SU cuts ties with Al-Quds University

Political tension in Israel is hitting close to home for the Syracuse University community.

Following a series of anti-Semitic demonstrations on Al-Quds University’s campus, Syracuse indefinitely suspended its relationship with the Palestinian school on Nov. 21.  SU is following in the footsteps of Brandeis University, which also suspended its ties with the school on Nov. 18.

On Nov. 5, the demonstrators held a Nazi-style rally on the Al-Quds University’s Jerusalem campus, making threatening and offensive gestures. A video of the event, captured by Middle East Media Research Institute, shows demonstrators performing mock executions and urging Palestinians to harm Israelis.

Kevin Quinn, SU’s senior vice president for public affairs, said in an email: “We are very disappointed and saddened to have learned of these recent events at Al-Quds University. Syracuse University does not condone hatred or intolerance in any way.”

SU’s Institute for National Security and Counterterrorism was involved with Al-Quds University, Quinn added.

This relationship involved students attending a series of seminars and meeting with Palestinian academics, said Miriam Elman, an associate professor in the Maxwell School of Citizenship and Public Affairs.

Elman, who was involved in establishing SU’s relationship with Al-Quds University, said there have been anti-Semitic demonstrations on campus since the fall, but that the Nov. 5 demonstrations propelled Syracuse to take action.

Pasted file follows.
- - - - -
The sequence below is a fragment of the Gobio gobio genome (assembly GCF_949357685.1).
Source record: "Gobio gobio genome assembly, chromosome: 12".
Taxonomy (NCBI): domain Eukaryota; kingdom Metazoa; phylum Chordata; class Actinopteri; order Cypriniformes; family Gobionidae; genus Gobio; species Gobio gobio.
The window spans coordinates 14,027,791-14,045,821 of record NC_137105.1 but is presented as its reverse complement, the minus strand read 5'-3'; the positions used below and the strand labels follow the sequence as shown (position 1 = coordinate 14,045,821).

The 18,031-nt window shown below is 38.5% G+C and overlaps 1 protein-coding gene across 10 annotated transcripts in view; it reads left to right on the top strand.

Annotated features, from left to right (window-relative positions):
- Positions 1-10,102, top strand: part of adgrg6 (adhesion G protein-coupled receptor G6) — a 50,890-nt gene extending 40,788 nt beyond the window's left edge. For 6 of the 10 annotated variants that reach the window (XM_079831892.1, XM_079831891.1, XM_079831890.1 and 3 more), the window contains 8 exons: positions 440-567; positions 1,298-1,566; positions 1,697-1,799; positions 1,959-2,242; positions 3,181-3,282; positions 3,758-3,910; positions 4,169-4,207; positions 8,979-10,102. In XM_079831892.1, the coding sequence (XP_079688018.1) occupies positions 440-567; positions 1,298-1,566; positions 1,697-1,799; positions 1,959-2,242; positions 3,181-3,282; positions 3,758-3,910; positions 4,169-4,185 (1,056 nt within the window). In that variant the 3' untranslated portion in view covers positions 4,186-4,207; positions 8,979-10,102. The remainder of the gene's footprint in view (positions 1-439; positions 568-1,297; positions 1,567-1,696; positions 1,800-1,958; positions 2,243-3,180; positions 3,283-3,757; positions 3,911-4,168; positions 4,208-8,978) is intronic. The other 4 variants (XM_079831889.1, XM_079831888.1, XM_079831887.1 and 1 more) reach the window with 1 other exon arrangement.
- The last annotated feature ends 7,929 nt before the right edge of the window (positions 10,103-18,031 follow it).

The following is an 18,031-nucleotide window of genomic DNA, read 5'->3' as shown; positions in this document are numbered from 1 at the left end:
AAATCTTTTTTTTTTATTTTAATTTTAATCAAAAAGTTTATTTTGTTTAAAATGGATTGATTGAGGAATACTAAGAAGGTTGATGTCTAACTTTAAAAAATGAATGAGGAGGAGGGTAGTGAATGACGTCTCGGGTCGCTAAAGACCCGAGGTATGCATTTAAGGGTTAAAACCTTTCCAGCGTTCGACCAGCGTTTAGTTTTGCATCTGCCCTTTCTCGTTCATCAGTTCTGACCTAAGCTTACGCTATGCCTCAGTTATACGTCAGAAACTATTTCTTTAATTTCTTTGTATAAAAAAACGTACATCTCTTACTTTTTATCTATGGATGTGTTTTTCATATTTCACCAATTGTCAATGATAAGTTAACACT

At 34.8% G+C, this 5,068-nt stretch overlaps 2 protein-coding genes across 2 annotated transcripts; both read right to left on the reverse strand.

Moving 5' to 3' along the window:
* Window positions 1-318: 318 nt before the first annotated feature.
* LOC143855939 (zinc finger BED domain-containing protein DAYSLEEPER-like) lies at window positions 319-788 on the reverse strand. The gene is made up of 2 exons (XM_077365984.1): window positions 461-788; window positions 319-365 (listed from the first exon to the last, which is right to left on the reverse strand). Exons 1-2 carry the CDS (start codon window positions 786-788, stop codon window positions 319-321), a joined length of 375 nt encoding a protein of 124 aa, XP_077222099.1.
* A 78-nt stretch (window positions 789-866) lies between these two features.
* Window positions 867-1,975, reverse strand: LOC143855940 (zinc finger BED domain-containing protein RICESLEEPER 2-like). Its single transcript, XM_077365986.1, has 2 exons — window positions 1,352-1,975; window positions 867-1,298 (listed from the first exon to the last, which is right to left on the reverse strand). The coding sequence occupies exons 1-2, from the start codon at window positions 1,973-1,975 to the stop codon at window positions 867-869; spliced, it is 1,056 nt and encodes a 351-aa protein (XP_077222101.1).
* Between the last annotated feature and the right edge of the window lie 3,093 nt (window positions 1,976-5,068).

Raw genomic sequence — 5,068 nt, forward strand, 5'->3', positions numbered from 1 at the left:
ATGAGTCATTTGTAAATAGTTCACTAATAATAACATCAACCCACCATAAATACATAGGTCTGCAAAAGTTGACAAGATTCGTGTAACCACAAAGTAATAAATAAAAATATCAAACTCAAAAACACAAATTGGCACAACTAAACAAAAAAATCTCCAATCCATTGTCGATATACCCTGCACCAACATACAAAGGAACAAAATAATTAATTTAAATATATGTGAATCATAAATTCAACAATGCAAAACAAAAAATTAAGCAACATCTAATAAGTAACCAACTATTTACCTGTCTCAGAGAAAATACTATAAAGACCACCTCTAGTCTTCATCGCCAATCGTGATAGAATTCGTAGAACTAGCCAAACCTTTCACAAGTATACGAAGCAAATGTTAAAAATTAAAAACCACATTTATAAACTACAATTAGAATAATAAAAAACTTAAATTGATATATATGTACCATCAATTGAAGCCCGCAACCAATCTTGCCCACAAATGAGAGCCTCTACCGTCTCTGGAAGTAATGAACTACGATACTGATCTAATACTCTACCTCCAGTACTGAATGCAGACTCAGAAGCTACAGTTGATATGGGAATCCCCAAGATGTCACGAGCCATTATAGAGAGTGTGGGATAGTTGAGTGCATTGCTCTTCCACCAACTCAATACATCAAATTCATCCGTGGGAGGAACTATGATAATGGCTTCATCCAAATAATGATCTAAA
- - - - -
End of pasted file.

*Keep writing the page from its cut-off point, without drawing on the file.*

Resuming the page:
“Where it crossed the line from free speech to hate speech was the visual depiction of the demonstrators dressed to look like, in my mind, SS troops, (doing) the Nazi salute,” Elman said. She added she felt it was troubling that the university allowed these types of demonstrations to continue.

Elman said it was unclear whether the demonstrators were students, but that the group was involved with a student organization in some way.

Al-Quds University released a statement about the demonstrations on Nov. 17.

“Whoever harms another individual or group is also harming the university, its image and its reputation; this is an abomination,” the university said in the statement.

But professors such as Elman are not entirely convinced that Al-Quds University has taken the steps necessary to prevent these types of demonstrations. She said Sari Nusseibeh, the president of the university, only issued a statement at the insistence of Brandeis President Frederick Lawrence.

“There needs to be an unequivocal reiteration of the fundamental principles of Al-Quds,” Elman said, calling Nusseibeh’s initial response “unacceptable.”

In a Nov. 25 Times of Israel op-ed, she said she also found other statements in Nusseibeh’s response troubling. Examples include Nusseibeh’s statement that without the Holocaust, “there would not have been the enduring Palestinian catastrophe.”

Elman said she was disappointed that the administration did not consult the professors involved in the program before suspending ties with the school.  She added that while she supports the decision, she would have liked to discuss the suspension with faculty members.

She stressed the point that the suspension is not a termination of the program. Elman said the programs in the past were a positive experience for students.

“We’re leaving the door open to resuming ties,” Elman said. “We’d like to have a possibility to continue these programs. Now there will be a discussion of what needs to be done moving forward.”


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